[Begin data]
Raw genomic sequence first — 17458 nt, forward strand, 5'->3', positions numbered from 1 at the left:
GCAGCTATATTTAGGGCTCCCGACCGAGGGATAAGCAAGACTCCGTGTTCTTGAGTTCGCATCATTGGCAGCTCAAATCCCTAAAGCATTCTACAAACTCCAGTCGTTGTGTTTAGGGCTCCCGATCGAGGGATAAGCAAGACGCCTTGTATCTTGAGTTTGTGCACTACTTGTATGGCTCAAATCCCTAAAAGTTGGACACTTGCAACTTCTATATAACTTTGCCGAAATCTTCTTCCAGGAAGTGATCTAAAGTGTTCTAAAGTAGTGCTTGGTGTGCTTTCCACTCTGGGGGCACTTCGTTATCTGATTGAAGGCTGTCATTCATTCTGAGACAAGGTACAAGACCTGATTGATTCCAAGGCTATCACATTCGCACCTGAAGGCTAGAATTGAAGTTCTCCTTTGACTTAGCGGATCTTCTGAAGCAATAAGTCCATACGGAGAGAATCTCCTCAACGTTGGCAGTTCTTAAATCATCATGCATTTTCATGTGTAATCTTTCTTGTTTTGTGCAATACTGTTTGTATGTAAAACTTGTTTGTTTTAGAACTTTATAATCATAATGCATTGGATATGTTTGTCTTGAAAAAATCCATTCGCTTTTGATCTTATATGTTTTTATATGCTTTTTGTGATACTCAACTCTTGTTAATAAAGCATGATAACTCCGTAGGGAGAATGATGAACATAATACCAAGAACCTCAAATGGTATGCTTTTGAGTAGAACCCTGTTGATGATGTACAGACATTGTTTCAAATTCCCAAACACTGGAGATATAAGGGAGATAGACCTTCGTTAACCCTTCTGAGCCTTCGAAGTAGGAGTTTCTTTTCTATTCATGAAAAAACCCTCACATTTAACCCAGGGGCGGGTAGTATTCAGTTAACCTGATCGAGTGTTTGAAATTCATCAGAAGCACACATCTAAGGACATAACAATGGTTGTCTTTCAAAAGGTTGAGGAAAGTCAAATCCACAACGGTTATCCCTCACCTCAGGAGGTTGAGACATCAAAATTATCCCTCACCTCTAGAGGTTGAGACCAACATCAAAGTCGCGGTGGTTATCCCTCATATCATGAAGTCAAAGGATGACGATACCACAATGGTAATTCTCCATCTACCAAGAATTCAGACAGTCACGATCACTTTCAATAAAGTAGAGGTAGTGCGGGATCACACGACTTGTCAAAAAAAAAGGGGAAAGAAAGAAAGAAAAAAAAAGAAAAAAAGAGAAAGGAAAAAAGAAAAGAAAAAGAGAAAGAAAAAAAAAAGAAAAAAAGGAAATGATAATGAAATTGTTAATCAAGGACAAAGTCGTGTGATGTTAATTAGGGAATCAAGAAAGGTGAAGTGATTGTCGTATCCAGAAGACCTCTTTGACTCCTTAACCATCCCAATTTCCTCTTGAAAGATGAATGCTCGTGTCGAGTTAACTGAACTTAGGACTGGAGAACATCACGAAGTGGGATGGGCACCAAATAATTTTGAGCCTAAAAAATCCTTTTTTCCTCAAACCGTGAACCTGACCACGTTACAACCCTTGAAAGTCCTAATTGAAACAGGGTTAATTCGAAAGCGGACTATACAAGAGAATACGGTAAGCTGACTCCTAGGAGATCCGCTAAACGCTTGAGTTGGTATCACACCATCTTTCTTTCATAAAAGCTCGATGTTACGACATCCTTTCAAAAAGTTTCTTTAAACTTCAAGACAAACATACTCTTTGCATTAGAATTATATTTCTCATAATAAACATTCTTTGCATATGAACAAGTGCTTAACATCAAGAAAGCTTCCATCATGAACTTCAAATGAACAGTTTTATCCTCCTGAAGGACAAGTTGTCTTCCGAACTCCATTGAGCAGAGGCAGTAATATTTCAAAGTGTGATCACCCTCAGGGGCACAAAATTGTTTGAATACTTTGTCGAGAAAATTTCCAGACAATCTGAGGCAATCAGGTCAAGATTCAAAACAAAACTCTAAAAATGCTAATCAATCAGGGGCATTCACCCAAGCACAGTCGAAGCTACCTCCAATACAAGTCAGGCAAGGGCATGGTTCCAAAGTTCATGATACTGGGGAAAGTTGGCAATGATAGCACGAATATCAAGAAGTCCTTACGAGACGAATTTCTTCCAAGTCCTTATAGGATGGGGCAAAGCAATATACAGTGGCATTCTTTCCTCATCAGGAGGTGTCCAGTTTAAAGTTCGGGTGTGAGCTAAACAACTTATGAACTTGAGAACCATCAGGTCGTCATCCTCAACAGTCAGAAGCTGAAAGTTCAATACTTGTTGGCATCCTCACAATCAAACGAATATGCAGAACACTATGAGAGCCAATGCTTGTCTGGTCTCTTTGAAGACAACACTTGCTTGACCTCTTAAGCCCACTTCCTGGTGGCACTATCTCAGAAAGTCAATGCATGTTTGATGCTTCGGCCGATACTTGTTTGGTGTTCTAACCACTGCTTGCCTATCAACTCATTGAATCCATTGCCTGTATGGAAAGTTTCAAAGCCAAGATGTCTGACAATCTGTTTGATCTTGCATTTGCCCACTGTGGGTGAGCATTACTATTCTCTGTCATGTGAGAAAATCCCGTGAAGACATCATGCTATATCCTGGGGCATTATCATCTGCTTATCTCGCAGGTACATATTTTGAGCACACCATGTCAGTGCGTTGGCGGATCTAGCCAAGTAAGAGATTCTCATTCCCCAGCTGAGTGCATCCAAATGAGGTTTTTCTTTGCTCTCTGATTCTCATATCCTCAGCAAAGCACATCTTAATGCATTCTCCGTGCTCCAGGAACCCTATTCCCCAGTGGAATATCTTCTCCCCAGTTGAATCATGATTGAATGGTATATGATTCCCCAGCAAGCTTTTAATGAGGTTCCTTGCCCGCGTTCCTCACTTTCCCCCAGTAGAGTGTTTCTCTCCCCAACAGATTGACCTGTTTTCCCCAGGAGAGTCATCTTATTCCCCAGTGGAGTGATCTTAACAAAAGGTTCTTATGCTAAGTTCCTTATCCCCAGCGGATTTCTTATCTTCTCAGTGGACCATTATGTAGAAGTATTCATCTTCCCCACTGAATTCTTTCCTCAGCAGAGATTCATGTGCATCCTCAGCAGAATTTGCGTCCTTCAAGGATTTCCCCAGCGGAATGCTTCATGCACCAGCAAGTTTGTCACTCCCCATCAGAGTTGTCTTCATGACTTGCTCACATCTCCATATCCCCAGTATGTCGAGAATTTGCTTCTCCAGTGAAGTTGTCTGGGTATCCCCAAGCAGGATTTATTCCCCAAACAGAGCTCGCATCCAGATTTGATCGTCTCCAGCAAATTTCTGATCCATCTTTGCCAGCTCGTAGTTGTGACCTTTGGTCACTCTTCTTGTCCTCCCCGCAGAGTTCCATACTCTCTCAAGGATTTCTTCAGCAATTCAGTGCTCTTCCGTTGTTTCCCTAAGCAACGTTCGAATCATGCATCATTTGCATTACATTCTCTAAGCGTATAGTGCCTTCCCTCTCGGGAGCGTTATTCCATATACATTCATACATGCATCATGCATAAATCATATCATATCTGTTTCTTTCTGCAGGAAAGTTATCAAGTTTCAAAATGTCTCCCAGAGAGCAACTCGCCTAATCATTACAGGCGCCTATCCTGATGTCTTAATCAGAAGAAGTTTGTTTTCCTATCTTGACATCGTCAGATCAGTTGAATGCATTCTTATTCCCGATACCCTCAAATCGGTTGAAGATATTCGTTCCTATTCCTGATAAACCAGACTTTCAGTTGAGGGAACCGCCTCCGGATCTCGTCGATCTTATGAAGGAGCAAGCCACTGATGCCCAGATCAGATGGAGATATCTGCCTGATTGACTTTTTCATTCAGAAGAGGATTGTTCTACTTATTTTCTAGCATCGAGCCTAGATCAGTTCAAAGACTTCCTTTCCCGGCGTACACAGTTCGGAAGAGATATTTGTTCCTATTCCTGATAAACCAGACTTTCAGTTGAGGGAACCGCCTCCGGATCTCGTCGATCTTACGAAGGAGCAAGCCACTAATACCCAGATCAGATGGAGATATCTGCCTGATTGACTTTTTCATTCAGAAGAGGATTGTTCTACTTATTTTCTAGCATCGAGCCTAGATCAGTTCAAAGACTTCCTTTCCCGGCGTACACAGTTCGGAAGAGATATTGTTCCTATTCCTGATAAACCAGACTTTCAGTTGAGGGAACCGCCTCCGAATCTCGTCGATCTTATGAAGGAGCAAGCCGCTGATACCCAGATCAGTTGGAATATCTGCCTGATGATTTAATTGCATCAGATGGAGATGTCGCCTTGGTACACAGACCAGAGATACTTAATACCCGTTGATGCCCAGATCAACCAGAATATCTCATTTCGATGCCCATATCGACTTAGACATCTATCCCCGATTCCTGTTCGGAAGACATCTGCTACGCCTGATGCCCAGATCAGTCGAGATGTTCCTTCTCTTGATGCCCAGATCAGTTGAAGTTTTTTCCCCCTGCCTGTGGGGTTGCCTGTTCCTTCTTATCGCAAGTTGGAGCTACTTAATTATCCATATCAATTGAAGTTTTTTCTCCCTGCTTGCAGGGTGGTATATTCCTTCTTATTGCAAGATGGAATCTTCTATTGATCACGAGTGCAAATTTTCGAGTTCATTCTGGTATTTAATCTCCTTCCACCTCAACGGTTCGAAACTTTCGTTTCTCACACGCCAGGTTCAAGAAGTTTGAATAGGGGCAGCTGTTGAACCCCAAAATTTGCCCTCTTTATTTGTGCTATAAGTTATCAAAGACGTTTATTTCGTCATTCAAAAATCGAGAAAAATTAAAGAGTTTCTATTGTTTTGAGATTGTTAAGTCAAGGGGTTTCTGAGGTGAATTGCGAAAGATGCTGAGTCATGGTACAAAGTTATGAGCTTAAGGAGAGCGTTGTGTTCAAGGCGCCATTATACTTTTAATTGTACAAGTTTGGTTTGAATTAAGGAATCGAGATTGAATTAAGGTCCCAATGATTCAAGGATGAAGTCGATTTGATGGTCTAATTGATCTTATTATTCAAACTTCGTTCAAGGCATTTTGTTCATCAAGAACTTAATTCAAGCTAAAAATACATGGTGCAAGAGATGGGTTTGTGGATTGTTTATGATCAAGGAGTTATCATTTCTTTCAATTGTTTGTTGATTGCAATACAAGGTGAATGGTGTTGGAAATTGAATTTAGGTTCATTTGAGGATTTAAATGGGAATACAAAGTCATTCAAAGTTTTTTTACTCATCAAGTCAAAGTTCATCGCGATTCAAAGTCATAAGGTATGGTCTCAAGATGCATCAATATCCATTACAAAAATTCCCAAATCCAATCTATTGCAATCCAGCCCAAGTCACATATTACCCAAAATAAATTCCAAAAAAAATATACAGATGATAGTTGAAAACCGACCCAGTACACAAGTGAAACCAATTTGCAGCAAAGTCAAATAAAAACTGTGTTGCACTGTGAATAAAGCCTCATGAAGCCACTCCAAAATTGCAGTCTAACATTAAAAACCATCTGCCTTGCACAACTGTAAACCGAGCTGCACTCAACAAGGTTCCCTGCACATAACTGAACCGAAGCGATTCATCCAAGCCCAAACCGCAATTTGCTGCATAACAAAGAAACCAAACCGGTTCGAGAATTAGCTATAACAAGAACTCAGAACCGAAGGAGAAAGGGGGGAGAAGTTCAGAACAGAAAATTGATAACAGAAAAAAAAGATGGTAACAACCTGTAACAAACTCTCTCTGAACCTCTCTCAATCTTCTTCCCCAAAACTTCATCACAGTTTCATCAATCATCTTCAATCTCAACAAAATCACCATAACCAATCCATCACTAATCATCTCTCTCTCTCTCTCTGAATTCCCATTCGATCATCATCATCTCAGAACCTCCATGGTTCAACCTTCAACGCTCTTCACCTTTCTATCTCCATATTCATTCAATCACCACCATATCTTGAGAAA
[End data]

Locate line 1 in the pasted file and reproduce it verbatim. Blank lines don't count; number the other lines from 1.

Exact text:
Raw genomic sequence first — 17458 nt, forward strand, 5'->3', positions numbered from 1 at the left: